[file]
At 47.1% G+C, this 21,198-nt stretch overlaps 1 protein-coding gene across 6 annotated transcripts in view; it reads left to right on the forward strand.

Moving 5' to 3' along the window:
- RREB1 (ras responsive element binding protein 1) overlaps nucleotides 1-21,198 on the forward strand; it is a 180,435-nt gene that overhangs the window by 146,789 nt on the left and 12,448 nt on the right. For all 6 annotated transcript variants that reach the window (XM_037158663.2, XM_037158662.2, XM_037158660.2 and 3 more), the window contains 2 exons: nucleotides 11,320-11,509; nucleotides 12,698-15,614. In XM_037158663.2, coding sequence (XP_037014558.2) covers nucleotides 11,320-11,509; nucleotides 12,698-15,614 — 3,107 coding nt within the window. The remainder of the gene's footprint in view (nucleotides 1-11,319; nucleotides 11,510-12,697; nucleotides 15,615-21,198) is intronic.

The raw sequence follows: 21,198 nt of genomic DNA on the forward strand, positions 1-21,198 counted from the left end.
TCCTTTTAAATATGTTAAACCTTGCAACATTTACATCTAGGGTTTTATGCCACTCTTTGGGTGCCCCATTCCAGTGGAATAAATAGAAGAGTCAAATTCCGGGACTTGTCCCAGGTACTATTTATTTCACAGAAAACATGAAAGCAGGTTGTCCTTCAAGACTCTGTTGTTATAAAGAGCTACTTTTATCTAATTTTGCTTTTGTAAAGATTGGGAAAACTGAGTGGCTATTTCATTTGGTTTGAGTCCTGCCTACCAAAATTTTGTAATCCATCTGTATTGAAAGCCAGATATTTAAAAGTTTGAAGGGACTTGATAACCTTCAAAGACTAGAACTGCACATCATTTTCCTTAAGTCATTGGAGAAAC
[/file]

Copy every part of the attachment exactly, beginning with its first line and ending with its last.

At 47.1% G+C, this 21,198-nt stretch overlaps 1 protein-coding gene across 6 annotated transcripts in view; it reads left to right on the forward strand.

Moving 5' to 3' along the window:
- RREB1 (ras responsive element binding protein 1) overlaps nucleotides 1-21,198 on the forward strand; it is a 180,435-nt gene that overhangs the window by 146,789 nt on the left and 12,448 nt on the right. For all 6 annotated transcript variants that reach the window (XM_037158663.2, XM_037158662.2, XM_037158660.2 and 3 more), the window contains 2 exons: nucleotides 11,320-11,509; nucleotides 12,698-15,614. In XM_037158663.2, coding sequence (XP_037014558.2) covers nucleotides 11,320-11,509; nucleotides 12,698-15,614 — 3,107 coding nt within the window. The remainder of the gene's footprint in view (nucleotides 1-11,319; nucleotides 11,510-12,697; nucleotides 15,615-21,198) is intronic.

The raw sequence follows: 21,198 nt of genomic DNA on the forward strand, positions 1-21,198 counted from the left end.
TCCTTTTAAATATGTTAAACCTTGCAACATTTACATCTAGGGTTTTATGCCACTCTTTGGGTGCCCCATTCCAGTGGAATAAATAGAAGAGTCAAATTCCGGGACTTGTCCCAGGTACTATTTATTTCACAGAAAACATGAAAGCAGGTTGTCCTTCAAGACTCTGTTGTTATAAAGAGCTACTTTTATCTAATTTTGCTTTTGTAAAGATTGGGAAAACTGAGTGGCTATTTCATTTGGTTTGAGTCCTGCCTACCAAAATTTTGTAATCCATCTGTATTGAAAGCCAGATATTTAAAAGTTTGAAGGGACTTGATAACCTTCAAAGACTAGAACTGCACATCATTTTCCTTAAGTCATTGGAGAAAC